Federal Reserve Chair Jerome Powell recently testified before Congress on the current state of the US economy. In addition to monetary policy, Powell was questioned about the Fed’s regulatory proposals regarding cryptocurrencies and climate-related financial risks.

Barely mentioned, however, was the Fed’s balance sheet. The Fed has experienced significant operating losses over the last six months, which have exhausted its existing capital. Those losses represent foregone revenue to the US Treasury.

Operating losses
In the post-pandemic period, the Fed expanded the money supply significantly to support a swift economic recovery. It did so by purchasing vast amounts of US Treasury bonds and mortgage-backed securities. While those assets seemed like good investments at first, they are now a major hole in the Fed’s financial position.

When the bulk of the Fed’s quantitative easing (QE) programs took place in 2020 and 2021, market rates on long-term Treasury bonds fluctuated mostly in the range of 1.5 to 2.0 percent. At the time, the Fed was paying interest on bank reserves and overnight reverse repurchase (ONRRP) agreements of 0.15 or less. The Fed profited on the difference between the higher rate it received from its bond purchases minus the lower rates it paid on reserves and Overnight Reverse Repurchases (ONRRPs).

Now, the Fed has raised the interest it pays to 4.55 percent on ONRRPs and 4.65 percent on bank reserves, but the rates it earns on its QE purchases remain mostly unchanged. Assuming, as a rough approximation, that the bonds it purchased pay an average rate of 1.75 percent, and the average rate paid on bank reserves and ONRRPs is 4.6 percent, then the Fed is paying about 2.85 percent per year more than it receives on its $8 trillion dollar securities portfolio. That’s a loss of $228 billion per year!

The bankrupt central bank
The Fed is bankrupt — and I don’t just mean intellectually.

Like a private bank, the Fed maintains some level of capital as a buffer against losses. When those losses exceed the value of its capital, the Fed becomes insolvent, meaning the liabilities it owes to others are greater than the total value of the assets it holds.

The most recent data show that the Fed owes the Treasury over $41 billion, which exceeds its total capital. The Fed, by common standards, is indeed insolvent.

Deceptively deferred assets
What does the Fed do when its liabilities exceed its assets? It doesn’t go into legal bankruptcy like a private company would. Instead, it creates fictitious accounts on the assets side of its balance sheet, known as “deferred assets,” to offset its increasing liabilities.

Deferred assets represent cash inflows the Fed expects in the future that will offset funds it owes to the Treasury. As the Fed describes, “the deferred asset is the amount of net earnings the Reserve Banks will need to realize before their remittances to the US Treasury resume.” The Fed had already accrued $41 billion in deferred assets, and the amount is only getting larger.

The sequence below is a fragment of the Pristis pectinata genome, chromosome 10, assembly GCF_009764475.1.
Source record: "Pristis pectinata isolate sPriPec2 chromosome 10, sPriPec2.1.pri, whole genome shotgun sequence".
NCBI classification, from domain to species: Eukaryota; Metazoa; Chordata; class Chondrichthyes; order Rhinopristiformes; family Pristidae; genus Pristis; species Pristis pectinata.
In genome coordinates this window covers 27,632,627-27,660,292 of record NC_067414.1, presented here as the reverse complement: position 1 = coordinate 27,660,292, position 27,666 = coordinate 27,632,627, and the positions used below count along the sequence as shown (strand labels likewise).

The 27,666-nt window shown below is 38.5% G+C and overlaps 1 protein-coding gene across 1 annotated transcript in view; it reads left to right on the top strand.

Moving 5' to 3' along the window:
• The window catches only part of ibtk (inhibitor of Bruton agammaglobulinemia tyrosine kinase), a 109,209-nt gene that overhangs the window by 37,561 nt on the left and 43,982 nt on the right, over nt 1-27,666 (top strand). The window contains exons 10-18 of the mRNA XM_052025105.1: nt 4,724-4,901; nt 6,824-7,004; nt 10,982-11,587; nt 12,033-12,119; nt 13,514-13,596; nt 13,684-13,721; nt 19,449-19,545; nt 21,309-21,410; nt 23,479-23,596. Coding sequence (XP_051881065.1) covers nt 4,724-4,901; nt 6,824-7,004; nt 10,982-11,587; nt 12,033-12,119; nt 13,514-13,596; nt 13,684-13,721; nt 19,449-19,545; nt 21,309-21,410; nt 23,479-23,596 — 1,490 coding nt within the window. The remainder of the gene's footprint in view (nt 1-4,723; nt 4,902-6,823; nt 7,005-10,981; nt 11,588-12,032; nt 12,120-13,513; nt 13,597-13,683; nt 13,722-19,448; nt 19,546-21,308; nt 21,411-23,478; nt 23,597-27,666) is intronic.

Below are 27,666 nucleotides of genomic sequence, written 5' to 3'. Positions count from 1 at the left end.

The advantage to deferred assets is that the Fed can continue its normal operations without disruption, although considering the 40-year-high inflation, its recent performance has been less than ideal.

The disadvantage is that, at a time when the Fed is already worsening the US fiscal position by raising interest rates (and therefore interest payments on the federal debt), it is further robbing the Treasury of revenues by deferring them into the future. Those deferred payments, of course, must be shouldered by American taxpayers until the Fed’s remittances resume.

These losses may be offset by any previous gains on the Fed’s QE portfolio, but assessing the net effects of those actions is even more difficult. QE has created massive distortions in the financial system. The Fed’s interest rate tools of interest on bank reserves and ONRRPs have significantly curtailed short-term lending in the banking and financial systems.

A job for Congress?
In addition to its role in managing the money supply, the Fed is the primary regulator of most US banks. If any private bank behaved this irresponsibly, regulators, such as the Fed or Federal Deposit Insurance Corporation (FDIC), would force it to close. Bank managers would lose their jobs and incomes.

Clearly, Congress is not planning to shut down the Fed, and is unlikely to punish it for its poor performance, but there are changes that could be made. The banks that are members of the Federal Reserve System could be forced to cover the capital shortfall, as described in the Federal Reserve Act. The Fed could return to a corridor system of monetary policy, resulting in lower interest paid on bank reserves and ONRRPs relative to market rates and therefore fewer reserves held at the Fed.

Shrinking the Fed’s balance sheet would make another Fed insolvency less likely, while also reducing the Fed’s footprint and the distortions it creates in the financial system. At very least, Fed officials should better manage its operations so as not to be a drain on American taxpayers again in the future.

This article was published by The American Institute for Economic Research and is reproduced with permission.